Why is building a house so expensive?
Updated: Jul 23, 2021
A query has been raging for eons now as to why "engineers" make houses so expensive.
Today we seek to debunk the myth and figure out what it is exactly that goes into a building and the factors around it.
Contrary to popular belief, building in Kenya is NOT expensive.
Studies show that building in Kenya is the cheapest in Africa
Further studies show that construction costs in Kenya are one of the cheapest in the world
The perceived high cost of buildings is caused by other social, economic and political factors.
These other factors are more specifically the cost of land and government policies.
NUMBERS DON'T LIE
Average Construction Costs - Africa
According to a survey done by the Africa Property & Construction Cost Guide 2020/2021, Kenya is actually one of the cheapest places to construct in Africa. It is cheaper than Botswana, Ghana, Lesotho, Mozambique, Namibia, Nigeria, Rwanda, South Africa, Tanzania, Uganda and Zambia.
The costs are calculated in US$/SqMt
What goes into a building? A house is simply an assembly of the following items;
Finance - money
We explore each of these items.
Of all construction materials used in building construction, the only item that the country doesn't import are building stones, sand and ballast. Literally, everything else is either imported, or at least 50% of the raw material used depends on importation. If it is imported, as long as we are a net importer, we have little control over the pricing.
Cement - 50% of the raw material is clinker which has to be imported. Even so, Kenya has some of the lowest cement prices worldwide.
Tiles/sanitaryware - 100% imported China, Spain, Turkey etc. The local manufacturers can hardly compete with Chinese imports.
Steel - There are no iron ore deposits in Kenya.
Wood/timber - Since logging was banned to save the water towers, the commodity has to be imported.
Electrical cables - all imported. Local manufacturers like East African Cables can barely compete with imports. Even then, there are no copper ore deposits in Kenya.
Electrical installations - bulbs, sockets, switches etc are all imported.
Mechanical installations (lifts, A/C installations etc are all imported.
Almost 90% of any house you construct is imported material.
Scheming through any Bills of Quantities for a house reveals that walling, which uses stones that are locally available, contributes to 5% of the total construction cost. Hardly any fat to scheme off there.
This is hardly any debate. Kenya rates are some of the lowest globally only rivaled by China. Secondly, we cannot import labour which accounts for the semi-skilled labour on site.
The monetary policies of the country are controlled by the central government. The cost of finance is largely influenced by government borrowing policies. Current interest rates have soared owing to the government's appetite for debt. You try borrowing a construction loan and the collateral requirements are so immense, it probably won't make much economic sense to borrow to build. Either that or finance the construction from other sources.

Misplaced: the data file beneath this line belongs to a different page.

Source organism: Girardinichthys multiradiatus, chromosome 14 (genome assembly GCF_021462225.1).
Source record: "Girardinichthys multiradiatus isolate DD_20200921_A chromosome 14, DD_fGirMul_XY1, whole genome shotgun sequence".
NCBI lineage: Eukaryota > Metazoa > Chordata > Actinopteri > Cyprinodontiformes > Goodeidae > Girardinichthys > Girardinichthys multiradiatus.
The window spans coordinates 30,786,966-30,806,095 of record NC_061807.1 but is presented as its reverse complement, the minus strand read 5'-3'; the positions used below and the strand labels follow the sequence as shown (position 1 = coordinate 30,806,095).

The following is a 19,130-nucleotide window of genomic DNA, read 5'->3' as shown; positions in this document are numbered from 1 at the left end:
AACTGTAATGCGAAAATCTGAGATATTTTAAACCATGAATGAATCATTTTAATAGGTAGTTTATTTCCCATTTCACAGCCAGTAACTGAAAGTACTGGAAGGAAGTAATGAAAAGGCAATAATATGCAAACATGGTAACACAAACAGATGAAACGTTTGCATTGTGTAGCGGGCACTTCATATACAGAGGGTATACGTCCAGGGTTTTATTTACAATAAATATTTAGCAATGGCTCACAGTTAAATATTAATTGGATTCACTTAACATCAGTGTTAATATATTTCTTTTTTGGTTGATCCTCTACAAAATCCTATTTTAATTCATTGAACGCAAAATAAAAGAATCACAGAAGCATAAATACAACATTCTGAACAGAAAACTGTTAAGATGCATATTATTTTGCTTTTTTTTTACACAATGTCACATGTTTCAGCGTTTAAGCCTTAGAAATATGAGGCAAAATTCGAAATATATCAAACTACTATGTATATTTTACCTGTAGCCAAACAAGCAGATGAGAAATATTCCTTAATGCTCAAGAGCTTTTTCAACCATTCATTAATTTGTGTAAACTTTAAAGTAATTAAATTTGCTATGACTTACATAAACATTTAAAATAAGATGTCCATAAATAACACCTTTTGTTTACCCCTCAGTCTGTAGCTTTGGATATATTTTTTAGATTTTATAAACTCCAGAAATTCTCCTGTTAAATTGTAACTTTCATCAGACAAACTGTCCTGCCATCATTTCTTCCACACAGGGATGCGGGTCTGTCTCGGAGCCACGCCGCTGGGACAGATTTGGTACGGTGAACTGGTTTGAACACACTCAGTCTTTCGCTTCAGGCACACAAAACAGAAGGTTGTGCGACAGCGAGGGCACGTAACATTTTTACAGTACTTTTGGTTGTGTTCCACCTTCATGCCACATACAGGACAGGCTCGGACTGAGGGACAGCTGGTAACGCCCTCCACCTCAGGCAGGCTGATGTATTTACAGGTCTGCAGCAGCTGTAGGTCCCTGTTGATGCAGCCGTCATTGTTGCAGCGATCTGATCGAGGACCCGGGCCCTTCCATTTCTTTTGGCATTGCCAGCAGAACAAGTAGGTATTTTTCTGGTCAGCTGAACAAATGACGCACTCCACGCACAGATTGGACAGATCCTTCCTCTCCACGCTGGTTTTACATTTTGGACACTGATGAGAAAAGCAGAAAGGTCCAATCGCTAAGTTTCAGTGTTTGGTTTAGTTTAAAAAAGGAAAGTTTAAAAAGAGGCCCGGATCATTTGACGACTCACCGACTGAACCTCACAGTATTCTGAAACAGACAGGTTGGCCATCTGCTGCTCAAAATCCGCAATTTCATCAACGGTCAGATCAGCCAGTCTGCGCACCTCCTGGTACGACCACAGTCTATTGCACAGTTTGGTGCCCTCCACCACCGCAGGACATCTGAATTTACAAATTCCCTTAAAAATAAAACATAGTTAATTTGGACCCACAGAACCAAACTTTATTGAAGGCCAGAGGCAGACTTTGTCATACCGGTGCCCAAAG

This has been a thorny and sentimental issue in Kenya. Land is a scarce commodity and it has been made and kept artificially high since the pre-colonial era. All prime land that is serviced with infrastructure is owned and hoarded by Oligarchs or the Cabal. In 2003, the Kibaki administration launched a commission of inquiry into land allocation in Kenya led by Paul Ndungu, dubbed Ndungu Commission. The commission released the Ndungu Land Report in 2005 which has since been gathering dust at the government shelves. Implementing it means going after the Cabal. Who will bell the cat?
5. Government policy
Approvals, licenses, government bureaucracies play a big role here. Recently, on 5th July 2021, a cabinet sub-committee passed a recommendation on the re-introduction of NCA & NEMA application fees. These are policies that will definitely drive up housing costs.
Global construction index - Worldwide
A survey conducted into the International Construction Costs of the world's 100 top cities, was conducted for Q1 2021 it is cheaper to construct in Nairobi than in 95 other cities. You can find the link here Arcadis Construction Report
The only cities that beat Nairobi in cost competitiveness were the ones that actually manufacture finished products from which Kenya imports materials. These were Chinese and South African cities
The cities in the survey were;
Shenzhen - Cheapest city to construct in
Ho Chi Minh City
Rio de Janeiro
New York City
Geneva - Most expensive city to construct